US 4660552 A
A restraining device for patients who are undergoing a spinal tap procedure. A frame is shaped like an inverted V. The patient sits on one side of the frame with his knees over the apex and his feet on the other side. His head is placed between his knees and his wrists extend near his ankles. One adjustable belt fits around his waist. Another belt holds his neck. An adjustable bar carries belt loops to hold both ankles and wrists. The patient is held from moving by the belts yet is not uncomfortable during the procedure.
1. A restraining device for a patient undergoing medical treatment comprising:
a frame having the shape of an inverted V including a front planar surface piece and a rear planar surface piece joined together along one edge of each planar surface piece to form an apex of the inverted V;
a waist belt attached to said front planar surface piece;
a bar extending across the width of said rear planar surface piece and being adjustable along the height of said rear planar surface piece;
a wrist and ankle belt mounted on said bar;
wherein the waist of said patient is held by said waist belt and the wrists and ankles of said patient are held by said wrist and ankle belt so that said patient may not move during said medical treatment.
2. A restraining device according to claim 1 further comprising:
a neck belt attached to said frame near said apex;
wherein the neck of said patient is held by said neck belt during said medical treatment.
3. A restraining device according to claim 1 further comprising:
an apex piece joining said front planar surface piece and said rear planar surface piece.
4. A restraining device according to claim 2 further comprising:
at least one adjustable fastening device for each of said waist belt, said neck belt and said wrist and ankle belt.
5. A restraining device according to claim 1 further comprising:
bar adjusting means including at least one pin which passes through apertures in said bar and said rear planar surface piece to hold said bar from moving.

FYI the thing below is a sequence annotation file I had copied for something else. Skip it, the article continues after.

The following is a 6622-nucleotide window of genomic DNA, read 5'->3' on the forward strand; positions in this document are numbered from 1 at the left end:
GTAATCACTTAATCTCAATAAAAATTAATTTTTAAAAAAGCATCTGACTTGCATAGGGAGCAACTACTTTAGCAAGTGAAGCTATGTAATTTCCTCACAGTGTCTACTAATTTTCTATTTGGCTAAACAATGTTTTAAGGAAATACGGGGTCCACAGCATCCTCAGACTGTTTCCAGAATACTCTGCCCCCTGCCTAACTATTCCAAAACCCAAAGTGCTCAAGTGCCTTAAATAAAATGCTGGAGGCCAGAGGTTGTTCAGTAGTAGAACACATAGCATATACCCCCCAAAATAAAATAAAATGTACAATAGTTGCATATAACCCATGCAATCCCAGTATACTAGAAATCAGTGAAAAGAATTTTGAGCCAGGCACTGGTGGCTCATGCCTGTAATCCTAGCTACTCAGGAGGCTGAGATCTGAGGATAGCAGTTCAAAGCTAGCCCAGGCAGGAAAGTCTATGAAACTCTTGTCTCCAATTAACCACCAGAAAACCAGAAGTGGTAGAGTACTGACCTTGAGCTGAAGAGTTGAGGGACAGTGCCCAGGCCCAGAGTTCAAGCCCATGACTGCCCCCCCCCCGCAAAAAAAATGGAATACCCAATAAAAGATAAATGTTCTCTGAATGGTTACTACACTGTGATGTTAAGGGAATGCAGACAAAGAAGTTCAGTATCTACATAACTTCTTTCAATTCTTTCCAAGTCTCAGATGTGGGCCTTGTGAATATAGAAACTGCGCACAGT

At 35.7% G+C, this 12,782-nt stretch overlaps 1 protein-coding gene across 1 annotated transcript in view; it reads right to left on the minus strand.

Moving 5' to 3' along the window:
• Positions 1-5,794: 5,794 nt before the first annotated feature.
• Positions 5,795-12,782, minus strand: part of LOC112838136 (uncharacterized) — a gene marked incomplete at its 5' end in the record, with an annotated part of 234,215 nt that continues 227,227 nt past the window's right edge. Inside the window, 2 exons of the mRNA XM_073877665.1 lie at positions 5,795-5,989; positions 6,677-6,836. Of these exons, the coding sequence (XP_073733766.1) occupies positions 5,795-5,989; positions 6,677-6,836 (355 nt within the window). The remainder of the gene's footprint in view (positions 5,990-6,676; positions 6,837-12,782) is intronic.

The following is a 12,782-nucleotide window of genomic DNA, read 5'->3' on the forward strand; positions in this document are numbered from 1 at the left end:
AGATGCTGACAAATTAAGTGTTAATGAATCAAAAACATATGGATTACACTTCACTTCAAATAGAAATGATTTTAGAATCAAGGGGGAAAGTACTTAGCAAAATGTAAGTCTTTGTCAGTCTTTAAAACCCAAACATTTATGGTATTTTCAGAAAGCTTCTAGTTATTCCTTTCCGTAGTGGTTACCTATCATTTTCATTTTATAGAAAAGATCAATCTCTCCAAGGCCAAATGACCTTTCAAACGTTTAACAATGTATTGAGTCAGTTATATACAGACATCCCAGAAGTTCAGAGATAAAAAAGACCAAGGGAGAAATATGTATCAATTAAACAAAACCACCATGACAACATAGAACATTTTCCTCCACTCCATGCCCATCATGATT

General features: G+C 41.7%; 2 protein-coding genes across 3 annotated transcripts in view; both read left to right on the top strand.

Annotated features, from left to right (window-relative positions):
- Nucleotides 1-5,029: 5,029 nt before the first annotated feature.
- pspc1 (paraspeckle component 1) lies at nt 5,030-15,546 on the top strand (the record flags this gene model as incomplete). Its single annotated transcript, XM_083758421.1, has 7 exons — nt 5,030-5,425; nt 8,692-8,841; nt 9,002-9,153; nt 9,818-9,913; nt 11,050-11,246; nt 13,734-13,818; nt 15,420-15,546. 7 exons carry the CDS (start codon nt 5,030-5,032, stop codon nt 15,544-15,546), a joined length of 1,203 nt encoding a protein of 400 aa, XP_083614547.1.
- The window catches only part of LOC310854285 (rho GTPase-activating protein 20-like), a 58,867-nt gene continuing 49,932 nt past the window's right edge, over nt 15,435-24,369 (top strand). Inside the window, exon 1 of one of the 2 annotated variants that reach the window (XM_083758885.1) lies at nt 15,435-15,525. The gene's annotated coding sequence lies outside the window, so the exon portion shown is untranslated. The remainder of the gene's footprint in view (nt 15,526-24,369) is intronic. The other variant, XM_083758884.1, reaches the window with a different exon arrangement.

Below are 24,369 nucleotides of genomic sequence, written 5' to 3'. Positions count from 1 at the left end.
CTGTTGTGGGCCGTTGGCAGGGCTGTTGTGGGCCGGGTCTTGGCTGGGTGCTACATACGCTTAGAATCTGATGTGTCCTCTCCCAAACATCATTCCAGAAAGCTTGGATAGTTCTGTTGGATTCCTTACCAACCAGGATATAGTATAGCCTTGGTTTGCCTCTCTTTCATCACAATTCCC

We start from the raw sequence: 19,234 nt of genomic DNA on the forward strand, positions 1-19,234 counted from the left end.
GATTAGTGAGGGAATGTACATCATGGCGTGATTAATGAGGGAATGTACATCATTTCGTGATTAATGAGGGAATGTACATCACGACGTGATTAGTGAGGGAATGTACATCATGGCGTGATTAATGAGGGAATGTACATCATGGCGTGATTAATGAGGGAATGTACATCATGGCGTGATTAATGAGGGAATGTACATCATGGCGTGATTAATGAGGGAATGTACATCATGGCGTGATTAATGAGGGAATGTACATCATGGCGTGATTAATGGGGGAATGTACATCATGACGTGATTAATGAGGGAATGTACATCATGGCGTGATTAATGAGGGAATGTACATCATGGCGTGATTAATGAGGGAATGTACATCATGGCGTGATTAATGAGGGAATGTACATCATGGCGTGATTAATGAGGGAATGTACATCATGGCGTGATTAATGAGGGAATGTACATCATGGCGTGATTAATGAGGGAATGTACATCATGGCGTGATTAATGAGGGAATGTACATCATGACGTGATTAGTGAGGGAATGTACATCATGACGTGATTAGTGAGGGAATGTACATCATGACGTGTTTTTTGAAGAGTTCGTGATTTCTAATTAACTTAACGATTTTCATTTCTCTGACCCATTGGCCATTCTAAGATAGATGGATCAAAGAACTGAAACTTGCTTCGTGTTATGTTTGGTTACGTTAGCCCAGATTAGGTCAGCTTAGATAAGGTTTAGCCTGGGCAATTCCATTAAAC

6. A restraining device according to claim 1 further comprising:
bar adjusting means including an eccentric cam mounted on said bar to hold said bar from moving.
Referring now to the drawings, wherein like reference numerals designate identical or corresponding parts throughout the several views, and more particularly to FIG. 1 thereof, where a side view of the instant invention is shown as including a frame generally indicated by 10. The frame is generally the shape of an inverted V having a front surface piece 12, a rear surface piece 14 and an apex piece 16.
As shown in FIG. 2, the front surface piece 12 carries a waist belt 18. One end of the belt is connected to a ring 20 which is connected to the surface piece by a screw eye 21 or similar connector. The ring and belt end may move around the screw eye freely but not away from it.
The other end of belt 18 is pulled through a buckle 22. The buckle is mounted to the surface piece by means of a screw eye (not shown) or in a similar manner so that the buckle is held to the surface but is manuverable. The buckle may be of any suitable construction, but is preferably of the friction roller type which allows continuous adjustment and requires no holes in the belt.
A neck belt 24 is carried by apex piece 16. The end of the belt is placed in a slot (not shown) in the apex piece and connected to pin 28. This pin is located parallel to the surface of the apex piece and does not extend above the front or rear surfaces, so as not to be a hazard to the patient.